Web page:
The volitional form at the end of a sentence doesn’t always refer to a joint action by the speaker and the listener. Under certain circumstances it refers to an action by the speaker alone. One example is when you offer to do something for someone. Usually, you first ask whether that is indeed what the other person wants by turning it into a question by adding か. This is the third and last pattern in this answer.
The version without か, unless it is said in a monologue, is kind of like answering to your own such question before you ask it. It is like letting the listener know what you are going to do for them. The action is most likely something from which they benefit. It could be part of joint efforts towards a common goal.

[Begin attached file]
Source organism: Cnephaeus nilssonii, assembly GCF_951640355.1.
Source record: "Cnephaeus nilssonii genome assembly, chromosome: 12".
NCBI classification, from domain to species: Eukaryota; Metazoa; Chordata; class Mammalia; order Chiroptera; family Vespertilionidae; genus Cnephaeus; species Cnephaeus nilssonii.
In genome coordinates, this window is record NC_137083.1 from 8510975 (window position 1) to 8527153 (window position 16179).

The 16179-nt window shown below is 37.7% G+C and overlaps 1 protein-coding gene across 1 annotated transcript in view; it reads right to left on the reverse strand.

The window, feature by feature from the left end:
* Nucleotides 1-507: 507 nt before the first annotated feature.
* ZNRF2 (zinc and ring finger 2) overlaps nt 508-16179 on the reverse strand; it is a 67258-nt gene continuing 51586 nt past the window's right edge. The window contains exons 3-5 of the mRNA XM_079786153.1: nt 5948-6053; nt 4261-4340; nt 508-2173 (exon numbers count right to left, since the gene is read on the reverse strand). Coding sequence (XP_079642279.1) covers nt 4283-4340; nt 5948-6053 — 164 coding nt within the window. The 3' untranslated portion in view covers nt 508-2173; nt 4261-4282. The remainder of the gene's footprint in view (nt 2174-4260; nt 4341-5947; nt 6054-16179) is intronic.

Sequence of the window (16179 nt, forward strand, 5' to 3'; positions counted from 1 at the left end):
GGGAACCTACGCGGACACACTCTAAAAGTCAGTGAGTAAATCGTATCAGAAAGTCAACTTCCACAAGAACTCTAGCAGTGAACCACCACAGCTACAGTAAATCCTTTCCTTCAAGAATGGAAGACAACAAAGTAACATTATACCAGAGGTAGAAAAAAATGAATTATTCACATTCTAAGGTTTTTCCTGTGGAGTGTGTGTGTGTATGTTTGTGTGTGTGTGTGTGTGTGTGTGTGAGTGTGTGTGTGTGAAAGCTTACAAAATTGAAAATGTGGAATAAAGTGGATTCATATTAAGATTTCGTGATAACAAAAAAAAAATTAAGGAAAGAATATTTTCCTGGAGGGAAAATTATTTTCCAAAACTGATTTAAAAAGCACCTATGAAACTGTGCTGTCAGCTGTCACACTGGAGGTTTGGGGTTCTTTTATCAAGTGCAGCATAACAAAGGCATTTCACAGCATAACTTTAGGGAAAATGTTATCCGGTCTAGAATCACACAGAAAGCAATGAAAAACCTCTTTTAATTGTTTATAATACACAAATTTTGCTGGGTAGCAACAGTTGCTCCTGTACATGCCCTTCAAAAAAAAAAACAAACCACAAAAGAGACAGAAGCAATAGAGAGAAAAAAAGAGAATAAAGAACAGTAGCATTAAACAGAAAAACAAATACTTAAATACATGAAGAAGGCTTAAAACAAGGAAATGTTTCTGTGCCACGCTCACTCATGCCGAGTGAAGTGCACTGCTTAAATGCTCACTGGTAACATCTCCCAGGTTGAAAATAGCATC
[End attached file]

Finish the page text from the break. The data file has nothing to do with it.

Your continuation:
Without volitional forms, your sentences would sound more like unilateral declarations that leave absolutely no room for other people’s involvement in decision making. Depending on the context, you could even sound as if you are either refusing their involvement or telling them you are having to do whatever it is on your own because they are uncooperative.
I would summarize the difference as one in the degree of involvement on the listener’s part. I feel a similar nuance between “Let me …” and “I will …” in English.
Then, let me help you, too.
Then, I will help you, too.
Let me see that letter (on our behalf).
I will see that letter (as opposed to anyone else).
Let me (be the one to) vouch for Sasuke.
I will vouch for Sasuke.